Bio

Biography

Brian James (B.J.) Pitzen, a tour/teaching professional and tour caddie, began the game in 1988 and played junior golf in the Toledo Junior Golf Association (TJGA) and first started competing in tournaments at the age of 11. Pitzen played high school golf for St. John's Jesuit and Coach Larry Duvall, was a member of the 1994 Ohio High School Athletic Association (OHSAA) State Championship team, and participated in the OHSAA State Championship tournament three times while helping the Titans to a Division I runner-up finish in 1996 where teammate Jamie Spencer won the overall individual title. Pitzen was named City League Player of the Year in '97 after winning the City League tournament in a playoff over teammate and rival Kevin Kornowa. Pitzen was given the Paul Hahn Sportsmanship award by the TJGA after the completion of the '98 season and later had the priviledge to be the guest speaker and clinic giver at the '06 TJGA awards banquet at Toledo C.C. Pitzen also won two Toledo Amateur Championship titles in '00 and '02.

Pitzen went on to become a three-time NCAA All-American in college. After transferring from Otterbein College (Westerville, OH) in 2000 where he won eight individual tournaments and helped lead the Cardinals to back-to-back fourth-place finishes at the Division III National Championship, Pitzen played at Florida Southern College (Lakeland) and helped the Moccasins to a second and third place finish in the NCAA Division II National Championships in '01 and '02. Pitzen's best finish as a Moccasin was a solo second in the Valdosta State tournament at Valdosta CC in the Spring of '01.

Pitzen turned pro during the winter of '02 and has competed at the PGA Tour's Q-School Tournament during the fall seven times and has caddied in the event every season since 2009. Pitzen, who currently resides in Lakeland with his wife and four children, competed and Monday qualified into three events on the PGA Tour's Nationwide Tour (former Web.com Tour) in 2008 in Mitchelville, MD (CC of Woodmore), Rochester (Irondequoit CC) and Boise (Hillcrest CC).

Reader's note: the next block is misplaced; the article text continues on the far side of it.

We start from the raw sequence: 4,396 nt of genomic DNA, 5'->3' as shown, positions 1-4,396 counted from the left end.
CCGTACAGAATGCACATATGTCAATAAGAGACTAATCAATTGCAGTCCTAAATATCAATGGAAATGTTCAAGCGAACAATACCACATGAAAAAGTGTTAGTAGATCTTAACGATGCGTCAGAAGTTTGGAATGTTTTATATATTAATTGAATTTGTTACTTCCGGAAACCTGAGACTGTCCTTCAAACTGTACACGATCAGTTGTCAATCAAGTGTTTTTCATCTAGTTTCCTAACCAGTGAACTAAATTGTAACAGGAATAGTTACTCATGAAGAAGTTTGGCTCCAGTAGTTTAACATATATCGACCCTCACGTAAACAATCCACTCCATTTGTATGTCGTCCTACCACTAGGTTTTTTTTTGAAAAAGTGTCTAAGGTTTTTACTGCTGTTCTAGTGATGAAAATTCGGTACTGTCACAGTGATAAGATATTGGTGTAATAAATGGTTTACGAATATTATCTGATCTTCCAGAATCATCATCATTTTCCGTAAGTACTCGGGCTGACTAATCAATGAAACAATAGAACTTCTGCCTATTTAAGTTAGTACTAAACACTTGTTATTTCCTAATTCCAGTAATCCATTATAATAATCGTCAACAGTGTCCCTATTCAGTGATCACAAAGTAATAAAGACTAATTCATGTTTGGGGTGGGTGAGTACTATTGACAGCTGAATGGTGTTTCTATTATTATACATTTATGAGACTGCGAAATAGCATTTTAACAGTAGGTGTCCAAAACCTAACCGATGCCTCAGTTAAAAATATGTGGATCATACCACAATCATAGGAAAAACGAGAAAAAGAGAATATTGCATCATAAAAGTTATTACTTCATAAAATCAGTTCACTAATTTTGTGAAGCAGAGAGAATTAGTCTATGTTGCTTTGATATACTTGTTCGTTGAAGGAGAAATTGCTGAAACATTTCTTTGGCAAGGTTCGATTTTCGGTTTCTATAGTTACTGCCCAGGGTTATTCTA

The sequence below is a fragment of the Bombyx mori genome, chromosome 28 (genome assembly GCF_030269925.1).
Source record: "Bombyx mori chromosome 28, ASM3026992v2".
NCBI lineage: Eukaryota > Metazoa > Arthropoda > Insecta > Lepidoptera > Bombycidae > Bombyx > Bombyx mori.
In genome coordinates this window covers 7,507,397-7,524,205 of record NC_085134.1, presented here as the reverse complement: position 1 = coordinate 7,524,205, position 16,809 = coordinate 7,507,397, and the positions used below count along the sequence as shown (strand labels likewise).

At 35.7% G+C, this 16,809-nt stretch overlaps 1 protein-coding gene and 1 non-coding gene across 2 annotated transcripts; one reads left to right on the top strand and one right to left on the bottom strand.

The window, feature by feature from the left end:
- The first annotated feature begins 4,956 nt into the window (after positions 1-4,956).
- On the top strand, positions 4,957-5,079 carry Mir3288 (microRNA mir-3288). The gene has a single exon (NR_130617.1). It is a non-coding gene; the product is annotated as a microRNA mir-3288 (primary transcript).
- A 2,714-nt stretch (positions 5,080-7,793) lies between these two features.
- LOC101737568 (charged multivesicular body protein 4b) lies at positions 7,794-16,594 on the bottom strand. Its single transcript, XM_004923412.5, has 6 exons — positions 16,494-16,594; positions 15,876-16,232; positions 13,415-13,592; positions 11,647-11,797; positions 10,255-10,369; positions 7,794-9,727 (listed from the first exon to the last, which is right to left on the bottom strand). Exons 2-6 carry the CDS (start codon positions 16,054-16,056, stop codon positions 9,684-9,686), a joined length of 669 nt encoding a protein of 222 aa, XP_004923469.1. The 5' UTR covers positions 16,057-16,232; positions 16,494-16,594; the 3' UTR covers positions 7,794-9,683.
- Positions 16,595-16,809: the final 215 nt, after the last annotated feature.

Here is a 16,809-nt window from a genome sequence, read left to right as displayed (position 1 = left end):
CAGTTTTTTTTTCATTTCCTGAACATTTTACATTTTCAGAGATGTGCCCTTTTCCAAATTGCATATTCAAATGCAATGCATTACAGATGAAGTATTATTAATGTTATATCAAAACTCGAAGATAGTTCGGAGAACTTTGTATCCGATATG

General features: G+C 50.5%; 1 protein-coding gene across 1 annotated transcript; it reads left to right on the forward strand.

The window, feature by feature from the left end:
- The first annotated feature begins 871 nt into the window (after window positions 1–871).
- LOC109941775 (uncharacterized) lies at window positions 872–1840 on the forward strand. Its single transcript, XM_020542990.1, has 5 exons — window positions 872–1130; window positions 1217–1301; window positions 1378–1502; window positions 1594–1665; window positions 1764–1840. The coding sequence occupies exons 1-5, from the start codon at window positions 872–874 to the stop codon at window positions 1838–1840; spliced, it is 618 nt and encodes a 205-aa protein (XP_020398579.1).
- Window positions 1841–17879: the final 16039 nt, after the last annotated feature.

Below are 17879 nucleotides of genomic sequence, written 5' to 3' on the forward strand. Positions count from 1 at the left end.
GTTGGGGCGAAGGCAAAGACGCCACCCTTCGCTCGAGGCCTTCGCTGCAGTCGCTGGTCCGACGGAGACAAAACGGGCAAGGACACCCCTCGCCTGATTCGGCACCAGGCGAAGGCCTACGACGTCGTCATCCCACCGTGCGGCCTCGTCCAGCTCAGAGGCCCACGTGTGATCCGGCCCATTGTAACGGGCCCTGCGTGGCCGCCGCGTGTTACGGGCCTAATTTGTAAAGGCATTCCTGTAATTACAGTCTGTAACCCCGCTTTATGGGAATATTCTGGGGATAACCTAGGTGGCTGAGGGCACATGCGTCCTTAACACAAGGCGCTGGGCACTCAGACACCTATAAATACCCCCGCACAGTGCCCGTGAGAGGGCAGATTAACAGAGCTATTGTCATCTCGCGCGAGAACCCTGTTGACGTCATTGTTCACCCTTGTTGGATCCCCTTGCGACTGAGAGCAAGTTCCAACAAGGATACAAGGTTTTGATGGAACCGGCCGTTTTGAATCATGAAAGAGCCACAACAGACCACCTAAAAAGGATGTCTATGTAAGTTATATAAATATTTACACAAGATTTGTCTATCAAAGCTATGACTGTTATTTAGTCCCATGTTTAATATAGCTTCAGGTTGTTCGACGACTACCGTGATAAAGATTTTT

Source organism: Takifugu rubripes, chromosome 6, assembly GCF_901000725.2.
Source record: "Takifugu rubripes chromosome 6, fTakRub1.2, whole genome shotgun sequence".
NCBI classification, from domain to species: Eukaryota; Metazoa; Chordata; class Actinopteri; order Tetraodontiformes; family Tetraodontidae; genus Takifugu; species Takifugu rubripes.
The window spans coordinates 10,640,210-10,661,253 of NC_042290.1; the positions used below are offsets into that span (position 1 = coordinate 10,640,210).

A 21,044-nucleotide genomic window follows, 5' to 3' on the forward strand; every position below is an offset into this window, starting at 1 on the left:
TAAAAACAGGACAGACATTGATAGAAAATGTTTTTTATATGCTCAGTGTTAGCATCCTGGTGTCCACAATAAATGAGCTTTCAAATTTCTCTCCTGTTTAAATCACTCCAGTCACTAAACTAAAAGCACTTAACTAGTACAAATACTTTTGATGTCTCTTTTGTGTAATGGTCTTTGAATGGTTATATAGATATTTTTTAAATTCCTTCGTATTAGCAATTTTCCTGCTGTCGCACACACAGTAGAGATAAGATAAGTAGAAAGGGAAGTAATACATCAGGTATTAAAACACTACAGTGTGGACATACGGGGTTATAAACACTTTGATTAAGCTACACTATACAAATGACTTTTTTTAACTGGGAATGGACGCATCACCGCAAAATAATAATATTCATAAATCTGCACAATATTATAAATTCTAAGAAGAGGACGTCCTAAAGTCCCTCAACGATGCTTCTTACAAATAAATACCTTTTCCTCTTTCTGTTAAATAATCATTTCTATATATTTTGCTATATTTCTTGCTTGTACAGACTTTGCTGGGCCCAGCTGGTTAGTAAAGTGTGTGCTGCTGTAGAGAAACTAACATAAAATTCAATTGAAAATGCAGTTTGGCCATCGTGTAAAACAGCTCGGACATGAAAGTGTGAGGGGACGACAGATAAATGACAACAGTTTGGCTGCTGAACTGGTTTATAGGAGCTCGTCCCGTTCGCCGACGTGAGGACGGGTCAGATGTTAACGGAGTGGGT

Pitzen's best high-level mini-tour finish was a tie for fourth-place earning him $8,054 in the 2009 Amelia Island Plantation Tournament on the NGA Tour; the former Moccasin's low tournament round is a 63 at the 2005 Buffalo Run Classic NGA Tour event at Peoria Ridge Golf Club in Miami, OK. Pitzen has recorded two holes-in-one in professional competition and has also competed in numerous professional events in at least 28 states and four different countries, which included events such as PGA Tour qualifiers and Web.com Tour qualifiers and tours like the Canadian Tour, the eGolf (former Tarheel) Tour, Florida Professional Golf Tour (former North Florida PGA Tour), Moonlightgolf.com (OGA) Tour and Maverick Tour.

Pitzen's various teaching experiences working with youth golfers began as a touring pro helping with junior clinics while competing on the NGA Tour from '04-'09. While on the NGA Tour in '05, Pitzen helped teach at an FCA (Fellowship of Christian Athletes) camp conducted in Myrtle Beach, which was hosted by Coastal Carolina University, alongside fellow tour pros such as Josh Teater. Also, Pitzen worked at the First Tee as a coach from 2009-2011, has helped coach the Florida Southern College summer golf camp and other local junior camps and clinics in the Lakeland area. Pitzen has personally run annual summer golf camps and seasonal junior and adult clinics in the Lakeland area since 2012.